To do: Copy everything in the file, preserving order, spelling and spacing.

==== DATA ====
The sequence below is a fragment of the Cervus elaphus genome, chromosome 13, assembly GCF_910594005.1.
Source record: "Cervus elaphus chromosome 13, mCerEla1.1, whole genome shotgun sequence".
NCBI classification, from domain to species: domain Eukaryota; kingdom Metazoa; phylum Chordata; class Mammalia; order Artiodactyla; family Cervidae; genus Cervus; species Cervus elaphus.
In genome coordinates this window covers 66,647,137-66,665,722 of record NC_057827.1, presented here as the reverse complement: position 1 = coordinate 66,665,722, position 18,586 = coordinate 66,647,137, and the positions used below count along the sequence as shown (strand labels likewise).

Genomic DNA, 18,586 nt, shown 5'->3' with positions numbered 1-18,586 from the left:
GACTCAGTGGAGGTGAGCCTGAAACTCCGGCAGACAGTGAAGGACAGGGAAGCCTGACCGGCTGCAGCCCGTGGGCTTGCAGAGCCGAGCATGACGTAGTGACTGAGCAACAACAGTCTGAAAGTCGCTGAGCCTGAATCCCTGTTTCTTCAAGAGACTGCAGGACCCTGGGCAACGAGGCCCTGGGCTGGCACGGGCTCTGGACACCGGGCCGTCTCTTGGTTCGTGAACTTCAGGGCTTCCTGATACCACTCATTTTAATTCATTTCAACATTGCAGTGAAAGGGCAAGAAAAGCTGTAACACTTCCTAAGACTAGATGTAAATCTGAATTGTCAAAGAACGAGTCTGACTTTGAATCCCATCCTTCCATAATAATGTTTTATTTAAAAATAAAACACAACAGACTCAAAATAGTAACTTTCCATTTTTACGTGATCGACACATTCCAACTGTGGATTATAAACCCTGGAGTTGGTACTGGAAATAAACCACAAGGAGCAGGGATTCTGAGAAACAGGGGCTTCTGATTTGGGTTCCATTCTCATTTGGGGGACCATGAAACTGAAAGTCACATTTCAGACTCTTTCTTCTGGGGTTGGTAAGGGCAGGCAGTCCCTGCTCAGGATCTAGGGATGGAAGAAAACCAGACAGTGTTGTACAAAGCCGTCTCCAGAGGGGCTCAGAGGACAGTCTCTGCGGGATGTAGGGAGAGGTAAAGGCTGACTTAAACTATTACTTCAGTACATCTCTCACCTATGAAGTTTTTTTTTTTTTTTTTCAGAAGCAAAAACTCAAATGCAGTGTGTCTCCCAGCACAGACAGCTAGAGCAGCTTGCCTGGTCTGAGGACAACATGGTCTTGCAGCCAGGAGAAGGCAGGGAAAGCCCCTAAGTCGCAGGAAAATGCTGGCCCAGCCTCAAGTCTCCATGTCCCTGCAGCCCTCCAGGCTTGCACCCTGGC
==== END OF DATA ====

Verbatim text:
The sequence below is a fragment of the Cervus elaphus genome, chromosome 13, assembly GCF_910594005.1.
Source record: "Cervus elaphus chromosome 13, mCerEla1.1, whole genome shotgun sequence".
NCBI classification, from domain to species: domain Eukaryota; kingdom Metazoa; phylum Chordata; class Mammalia; order Artiodactyla; family Cervidae; genus Cervus; species Cervus elaphus.
In genome coordinates this window covers 66,647,137-66,665,722 of record NC_057827.1, presented here as the reverse complement: position 1 = coordinate 66,665,722, position 18,586 = coordinate 66,647,137, and the positions used below count along the sequence as shown (strand labels likewise).

Genomic DNA, 18,586 nt, shown 5'->3' with positions numbered 1-18,586 from the left:
GACTCAGTGGAGGTGAGCCTGAAACTCCGGCAGACAGTGAAGGACAGGGAAGCCTGACCGGCTGCAGCCCGTGGGCTTGCAGAGCCGAGCATGACGTAGTGACTGAGCAACAACAGTCTGAAAGTCGCTGAGCCTGAATCCCTGTTTCTTCAAGAGACTGCAGGACCCTGGGCAACGAGGCCCTGGGCTGGCACGGGCTCTGGACACCGGGCCGTCTCTTGGTTCGTGAACTTCAGGGCTTCCTGATACCACTCATTTTAATTCATTTCAACATTGCAGTGAAAGGGCAAGAAAAGCTGTAACACTTCCTAAGACTAGATGTAAATCTGAATTGTCAAAGAACGAGTCTGACTTTGAATCCCATCCTTCCATAATAATGTTTTATTTAAAAATAAAACACAACAGACTCAAAATAGTAACTTTCCATTTTTACGTGATCGACACATTCCAACTGTGGATTATAAACCCTGGAGTTGGTACTGGAAATAAACCACAAGGAGCAGGGATTCTGAGAAACAGGGGCTTCTGATTTGGGTTCCATTCTCATTTGGGGGACCATGAAACTGAAAGTCACATTTCAGACTCTTTCTTCTGGGGTTGGTAAGGGCAGGCAGTCCCTGCTCAGGATCTAGGGATGGAAGAAAACCAGACAGTGTTGTACAAAGCCGTCTCCAGAGGGGCTCAGAGGACAGTCTCTGCGGGATGTAGGGAGAGGTAAAGGCTGACTTAAACTATTACTTCAGTACATCTCTCACCTATGAAGTTTTTTTTTTTTTTTTTCAGAAGCAAAAACTCAAATGCAGTGTGTCTCCCAGCACAGACAGCTAGAGCAGCTTGCCTGGTCTGAGGACAACATGGTCTTGCAGCCAGGAGAAGGCAGGGAAAGCCCCTAAGTCGCAGGAAAATGCTGGCCCAGCCTCAAGTCTCCATGTCCCTGCAGCCCTCCAGGCTTGCACCCTGGC